The county line between Bridgend and Rhondda Cynon Taff follows a bank of rather dramatic and beautiful mountains (when they are not veiled in cloud). Their ruggedness contrasts sharply with the lush, green pastures of the lowland, coastal areas to the south. Meandering across the top of the first peaks we see, is an ancient road, now little more than a footpath. It is known as ‘the Glamorgan Ridgeway’. It pre-dates any other recognisable thoroughfare in the area, even the ‘Via Julia Maritima’; the Roman road from the Antonine period which these days is loosely followed by the A48. We know this as the Romans themselves described the Ridgeway as ‘ancient’.
In its entirety it runs from the Preseli Mountains in Pembrokeshire to the Severn estuary. There is evidence to suggest that during the Roman era, it was still possible to ford the River Severn at low tide, so it could be argued that the road actually leads all the way to London.
The part which runs closest to us rises at Llangeinor, then winds its way across the peaks through Llantrisant to Mynydd-y-Garth. It is littered with barrows and cairns (ancient burial sites) dating from the Bronze Age and some possibly even older, as well as long abandoned Iron Age hillforts and deserted villages. It also rewards the intrepid walker with spectacular views across our counties and across the Bristol Channel to the north Somerset coast. On a clear day you can see as far as the Prince of Wales bridge to the east and the Gower peninsular to the west.
For much of history this was a drovers’ pass. Used by those hardy men who would risk life and limb driving their valuable charges of cattle from the farms of west Wales to the cattle markets of Smithfields in London. At the mercy of every bandit along the way. There is an account of a gang of ne’r-do-wells from the Llynfi valley who called themselves ‘The Red Goblins’ once mounting an ambush on the Carmarthenshire drovers on this path. They helped themselves to their entire herd.
This path has been trodden by some very famous people down the ages too, and it has a link to one of the most momentous events in British history.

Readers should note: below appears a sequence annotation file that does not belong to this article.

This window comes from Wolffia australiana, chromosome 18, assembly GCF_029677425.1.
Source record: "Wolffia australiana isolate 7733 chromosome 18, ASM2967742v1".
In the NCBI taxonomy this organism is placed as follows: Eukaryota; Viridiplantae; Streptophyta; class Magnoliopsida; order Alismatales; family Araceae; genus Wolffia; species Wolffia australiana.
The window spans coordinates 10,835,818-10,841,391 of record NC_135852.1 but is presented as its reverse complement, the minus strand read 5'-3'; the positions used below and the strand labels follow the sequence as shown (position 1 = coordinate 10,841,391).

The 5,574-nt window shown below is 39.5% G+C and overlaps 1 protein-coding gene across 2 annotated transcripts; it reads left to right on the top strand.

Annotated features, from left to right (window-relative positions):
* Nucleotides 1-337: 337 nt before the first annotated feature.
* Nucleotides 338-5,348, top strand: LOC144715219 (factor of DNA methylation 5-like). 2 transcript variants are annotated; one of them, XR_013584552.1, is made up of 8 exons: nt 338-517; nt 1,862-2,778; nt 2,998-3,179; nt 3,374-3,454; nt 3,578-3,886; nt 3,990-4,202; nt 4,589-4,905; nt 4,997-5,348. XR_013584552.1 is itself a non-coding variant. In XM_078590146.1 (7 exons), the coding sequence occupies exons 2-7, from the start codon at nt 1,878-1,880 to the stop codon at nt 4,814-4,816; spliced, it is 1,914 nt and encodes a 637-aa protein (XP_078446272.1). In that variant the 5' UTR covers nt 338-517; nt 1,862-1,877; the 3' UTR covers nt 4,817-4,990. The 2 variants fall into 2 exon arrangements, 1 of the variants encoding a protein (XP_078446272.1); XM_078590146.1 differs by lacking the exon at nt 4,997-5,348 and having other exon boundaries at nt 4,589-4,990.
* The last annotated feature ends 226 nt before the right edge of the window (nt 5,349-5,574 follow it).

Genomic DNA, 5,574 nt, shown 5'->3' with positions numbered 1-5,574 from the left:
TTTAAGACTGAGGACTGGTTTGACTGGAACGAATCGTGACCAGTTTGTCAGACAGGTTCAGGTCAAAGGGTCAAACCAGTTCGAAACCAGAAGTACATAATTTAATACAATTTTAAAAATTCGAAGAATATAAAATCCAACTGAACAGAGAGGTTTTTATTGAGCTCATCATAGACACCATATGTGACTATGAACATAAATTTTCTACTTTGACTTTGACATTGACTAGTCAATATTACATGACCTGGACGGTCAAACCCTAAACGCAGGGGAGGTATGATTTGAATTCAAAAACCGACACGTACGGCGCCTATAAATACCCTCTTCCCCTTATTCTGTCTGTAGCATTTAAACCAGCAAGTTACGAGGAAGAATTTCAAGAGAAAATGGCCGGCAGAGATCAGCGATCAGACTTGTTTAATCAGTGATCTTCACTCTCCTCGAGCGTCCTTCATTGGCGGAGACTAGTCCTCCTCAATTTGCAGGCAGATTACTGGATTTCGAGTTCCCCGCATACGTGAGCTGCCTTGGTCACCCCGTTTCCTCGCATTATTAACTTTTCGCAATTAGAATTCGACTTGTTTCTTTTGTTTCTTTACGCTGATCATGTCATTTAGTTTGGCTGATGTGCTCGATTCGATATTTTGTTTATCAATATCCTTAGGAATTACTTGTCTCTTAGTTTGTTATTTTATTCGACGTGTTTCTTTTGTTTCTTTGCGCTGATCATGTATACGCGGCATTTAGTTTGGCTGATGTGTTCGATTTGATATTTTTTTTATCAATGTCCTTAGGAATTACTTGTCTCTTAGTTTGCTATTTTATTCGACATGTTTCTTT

Usurping a throne is a tricky business. Kings liked to perpetuate the notion that they were personally appointed by God to rule, therefore assuring themselves of a bit of security while on the throne. So, when William the Conqueror invaded in 1066 and took the English throne for himself, he had to find ways of demonstrating that he was acting under God’s will. He had to legitimise himself as King.
That was a tall order, so he had to grasp at anything he could. For example, in the Bayeux tapestry there is a scene that shows King Harold visiting William in Normandy before the Norman invasion. He is depicted swearing upon holy relics that he recognised William as the legitimate heir to the English crown. Another tale he spun which is not quite so well known, was that soldiers in his army saw visions in Hastings that they were supported in battle by some of our ancient, Welsh saints. If these saints were on his side, it meant a more ancient precedent was being called up on as they were contemporary with the ancient Britons, and King Harold, after all, was of Saxon decent.
One of the first things William did as King of England to cement this story, was to go on a pilgrimage to the shrines of these saints who had fought for Normandy in the Battle of Hastings. This meant taking the Ridgeway to the tomb of St David in his Cathedral in Pembrokeshire and stopping on the way in Newport at the shrine of St Woolos-the-bearded.
It is believed that William was accompanied on this pilgrimage by a young Robert Fitzhammon. It was while on this pilgrimage that he first saw the fertile fields of Morganwg, in the plains below the Ridgeway. This was the kingdom he would ultimately return to invade and bring under the control of the English crown only 11 years later.
Published in The Glamorgan Star Newspaper and the Buddy Magazine Jan 2022